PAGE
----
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Bill Cosby reacts to R. Kelly’s conviction

The recently freed actor has some thoughts on Kelly’s guilty verdict.

Bill Cosby, R. Kelly Getty

Bill Cosby has some thoughts on R. Kelly’s recent conviction, TMZ reports. The 84-year-old actor, who was freed from prison in June, reportedly complained that Kelly was “railroaded” during his trial, his spokesman told the outlet.

According to TMZ, Andrew Wyatt, Cosby’s spokesperson, said Cosby also believes systemic racism was at play. “The Cosby Show” star blames attorney Gloria Allred, who prosecuted Kelly, for the singer’s guilty verdict. Allred represented several of Kelly’s victims and also represented some of Cosby’s accusers during his own trial.

Wyatt said Cosby believes Kelly won’t be sentenced for his crimes because he expects an appeals court will overturn the conviction. Deveraux Cannick, Kelly’s lawyer, already announced his plans to file an appeal.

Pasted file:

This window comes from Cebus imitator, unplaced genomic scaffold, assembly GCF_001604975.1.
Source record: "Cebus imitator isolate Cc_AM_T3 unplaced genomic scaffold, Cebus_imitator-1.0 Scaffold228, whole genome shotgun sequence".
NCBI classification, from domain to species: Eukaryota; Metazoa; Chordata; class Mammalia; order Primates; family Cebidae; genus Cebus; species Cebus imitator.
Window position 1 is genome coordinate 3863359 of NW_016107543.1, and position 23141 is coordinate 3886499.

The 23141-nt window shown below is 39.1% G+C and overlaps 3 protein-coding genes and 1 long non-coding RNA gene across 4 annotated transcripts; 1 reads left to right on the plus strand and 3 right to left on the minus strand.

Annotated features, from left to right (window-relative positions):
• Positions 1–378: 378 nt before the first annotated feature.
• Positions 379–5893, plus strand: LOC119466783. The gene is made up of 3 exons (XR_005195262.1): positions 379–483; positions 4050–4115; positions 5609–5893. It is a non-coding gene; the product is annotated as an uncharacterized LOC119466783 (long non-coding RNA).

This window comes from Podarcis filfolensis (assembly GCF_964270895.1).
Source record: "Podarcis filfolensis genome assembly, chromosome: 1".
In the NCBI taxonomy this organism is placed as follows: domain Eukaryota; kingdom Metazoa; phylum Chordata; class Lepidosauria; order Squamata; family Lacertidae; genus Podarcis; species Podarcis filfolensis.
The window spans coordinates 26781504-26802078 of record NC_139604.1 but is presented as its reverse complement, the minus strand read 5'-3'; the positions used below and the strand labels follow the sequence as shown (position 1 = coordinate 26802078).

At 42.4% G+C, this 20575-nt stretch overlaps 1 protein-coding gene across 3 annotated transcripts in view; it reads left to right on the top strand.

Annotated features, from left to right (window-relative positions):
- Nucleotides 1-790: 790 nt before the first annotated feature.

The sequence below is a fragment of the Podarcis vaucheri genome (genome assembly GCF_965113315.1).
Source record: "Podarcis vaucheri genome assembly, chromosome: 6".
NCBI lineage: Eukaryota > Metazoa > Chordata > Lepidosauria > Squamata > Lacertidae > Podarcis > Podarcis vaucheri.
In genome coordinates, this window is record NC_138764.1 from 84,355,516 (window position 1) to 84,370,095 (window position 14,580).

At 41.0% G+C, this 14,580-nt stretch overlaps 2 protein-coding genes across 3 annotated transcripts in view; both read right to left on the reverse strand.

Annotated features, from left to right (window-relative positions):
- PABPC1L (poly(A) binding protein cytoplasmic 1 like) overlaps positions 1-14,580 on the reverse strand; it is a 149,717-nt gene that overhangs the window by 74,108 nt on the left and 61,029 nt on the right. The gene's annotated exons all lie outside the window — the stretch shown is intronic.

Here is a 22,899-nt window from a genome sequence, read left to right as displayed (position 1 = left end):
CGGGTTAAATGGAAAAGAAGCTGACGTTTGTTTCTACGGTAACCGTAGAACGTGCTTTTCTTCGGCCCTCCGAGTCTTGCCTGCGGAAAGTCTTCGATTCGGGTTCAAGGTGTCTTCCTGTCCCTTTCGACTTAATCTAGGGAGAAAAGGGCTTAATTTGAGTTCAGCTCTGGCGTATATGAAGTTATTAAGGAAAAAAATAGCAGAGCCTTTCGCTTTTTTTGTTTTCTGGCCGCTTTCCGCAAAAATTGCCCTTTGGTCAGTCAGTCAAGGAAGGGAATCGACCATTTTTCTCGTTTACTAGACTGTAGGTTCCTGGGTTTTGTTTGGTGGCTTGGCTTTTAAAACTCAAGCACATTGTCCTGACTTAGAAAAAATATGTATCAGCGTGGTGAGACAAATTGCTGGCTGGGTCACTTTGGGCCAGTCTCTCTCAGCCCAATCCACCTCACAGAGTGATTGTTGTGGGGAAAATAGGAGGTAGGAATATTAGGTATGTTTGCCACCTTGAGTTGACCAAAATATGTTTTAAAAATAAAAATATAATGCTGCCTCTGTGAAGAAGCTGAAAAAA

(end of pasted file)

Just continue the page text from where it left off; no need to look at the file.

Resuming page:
As reported by REVOLT, Kelly was convicted of one count of racketeering; 14 underlying acts of sexual exploitation of a child, bribery, kidnapping and sex trafficking; and eight counts of violations of the Mann Act on Monday (Sept. 27). The 54-year-old is set to be sentenced on May 4, 2022 and faces a minimum of 10 years in prison.

Cosby previously faced his own legal troubles, but was freed after Pennsylvania’s highest court overturned his sexual assault conviction. The court found that Cosby never should have been charged because of an agreement he made with a previous prosecutor, and therefore ruled to release him from the Pennsylvania state prison where he served two out of his three-to-10-year sentence.

Kelly is not known to have made any similar deals with prosecutors.

Cosby is still the target of a Los Angeles civil lawsuit filed by Judy Huth. In 2014, Huth sued Cosby and claimed he sexually assaulted her at the Playboy Mansion in 1974, but the suit took a backseat to Cosby’s ongoing criminal case at the time. Now that the comedian is freed from prison, he is legally able to testify in Huth’s suit. However, in August, he declined to comment on the accusations and instead said he would exercise his Fifth Amendment right.

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